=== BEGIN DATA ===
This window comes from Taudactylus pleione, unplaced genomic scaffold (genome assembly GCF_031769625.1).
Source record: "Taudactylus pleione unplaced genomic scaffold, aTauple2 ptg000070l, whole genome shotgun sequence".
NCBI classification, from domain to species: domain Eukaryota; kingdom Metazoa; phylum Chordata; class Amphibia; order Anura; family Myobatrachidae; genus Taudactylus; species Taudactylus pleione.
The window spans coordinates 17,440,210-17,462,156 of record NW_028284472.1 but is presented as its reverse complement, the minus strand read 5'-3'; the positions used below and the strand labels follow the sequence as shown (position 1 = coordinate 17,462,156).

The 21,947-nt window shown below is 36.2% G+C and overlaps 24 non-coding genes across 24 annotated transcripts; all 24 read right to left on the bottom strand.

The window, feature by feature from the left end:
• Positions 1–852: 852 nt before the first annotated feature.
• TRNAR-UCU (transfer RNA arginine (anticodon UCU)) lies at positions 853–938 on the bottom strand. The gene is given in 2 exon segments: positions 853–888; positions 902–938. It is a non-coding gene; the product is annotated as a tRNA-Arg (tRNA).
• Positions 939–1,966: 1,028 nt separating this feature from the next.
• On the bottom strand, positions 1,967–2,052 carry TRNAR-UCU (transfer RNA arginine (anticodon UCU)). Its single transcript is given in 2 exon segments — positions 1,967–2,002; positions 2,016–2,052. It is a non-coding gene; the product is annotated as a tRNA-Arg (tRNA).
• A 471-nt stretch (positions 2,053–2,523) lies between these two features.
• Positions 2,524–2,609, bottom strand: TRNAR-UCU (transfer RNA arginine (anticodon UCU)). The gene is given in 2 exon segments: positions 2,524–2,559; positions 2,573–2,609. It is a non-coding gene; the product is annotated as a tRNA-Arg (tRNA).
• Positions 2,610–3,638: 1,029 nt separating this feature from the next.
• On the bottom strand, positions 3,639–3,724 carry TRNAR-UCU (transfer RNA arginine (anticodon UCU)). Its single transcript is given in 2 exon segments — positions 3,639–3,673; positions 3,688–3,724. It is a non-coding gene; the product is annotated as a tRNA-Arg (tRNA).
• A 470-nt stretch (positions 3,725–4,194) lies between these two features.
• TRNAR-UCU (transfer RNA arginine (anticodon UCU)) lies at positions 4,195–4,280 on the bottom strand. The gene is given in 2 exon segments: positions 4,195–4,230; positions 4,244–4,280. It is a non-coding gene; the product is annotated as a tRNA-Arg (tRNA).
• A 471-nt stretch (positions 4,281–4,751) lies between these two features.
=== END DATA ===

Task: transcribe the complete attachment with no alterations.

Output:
This window comes from Taudactylus pleione, unplaced genomic scaffold (genome assembly GCF_031769625.1).
Source record: "Taudactylus pleione unplaced genomic scaffold, aTauple2 ptg000070l, whole genome shotgun sequence".
NCBI classification, from domain to species: domain Eukaryota; kingdom Metazoa; phylum Chordata; class Amphibia; order Anura; family Myobatrachidae; genus Taudactylus; species Taudactylus pleione.
The window spans coordinates 17,440,210-17,462,156 of record NW_028284472.1 but is presented as its reverse complement, the minus strand read 5'-3'; the positions used below and the strand labels follow the sequence as shown (position 1 = coordinate 17,462,156).

The 21,947-nt window shown below is 36.2% G+C and overlaps 24 non-coding genes across 24 annotated transcripts; all 24 read right to left on the bottom strand.

The window, feature by feature from the left end:
• Positions 1–852: 852 nt before the first annotated feature.
• TRNAR-UCU (transfer RNA arginine (anticodon UCU)) lies at positions 853–938 on the bottom strand. The gene is given in 2 exon segments: positions 853–888; positions 902–938. It is a non-coding gene; the product is annotated as a tRNA-Arg (tRNA).
• Positions 939–1,966: 1,028 nt separating this feature from the next.
• On the bottom strand, positions 1,967–2,052 carry TRNAR-UCU (transfer RNA arginine (anticodon UCU)). Its single transcript is given in 2 exon segments — positions 1,967–2,002; positions 2,016–2,052. It is a non-coding gene; the product is annotated as a tRNA-Arg (tRNA).
• A 471-nt stretch (positions 2,053–2,523) lies between these two features.
• Positions 2,524–2,609, bottom strand: TRNAR-UCU (transfer RNA arginine (anticodon UCU)). The gene is given in 2 exon segments: positions 2,524–2,559; positions 2,573–2,609. It is a non-coding gene; the product is annotated as a tRNA-Arg (tRNA).
• Positions 2,610–3,638: 1,029 nt separating this feature from the next.
• On the bottom strand, positions 3,639–3,724 carry TRNAR-UCU (transfer RNA arginine (anticodon UCU)). Its single transcript is given in 2 exon segments — positions 3,639–3,673; positions 3,688–3,724. It is a non-coding gene; the product is annotated as a tRNA-Arg (tRNA).
• A 470-nt stretch (positions 3,725–4,194) lies between these two features.
• TRNAR-UCU (transfer RNA arginine (anticodon UCU)) lies at positions 4,195–4,280 on the bottom strand. The gene is given in 2 exon segments: positions 4,195–4,230; positions 4,244–4,280. It is a non-coding gene; the product is annotated as a tRNA-Arg (tRNA).
• A 471-nt stretch (positions 4,281–4,751) lies between these two features.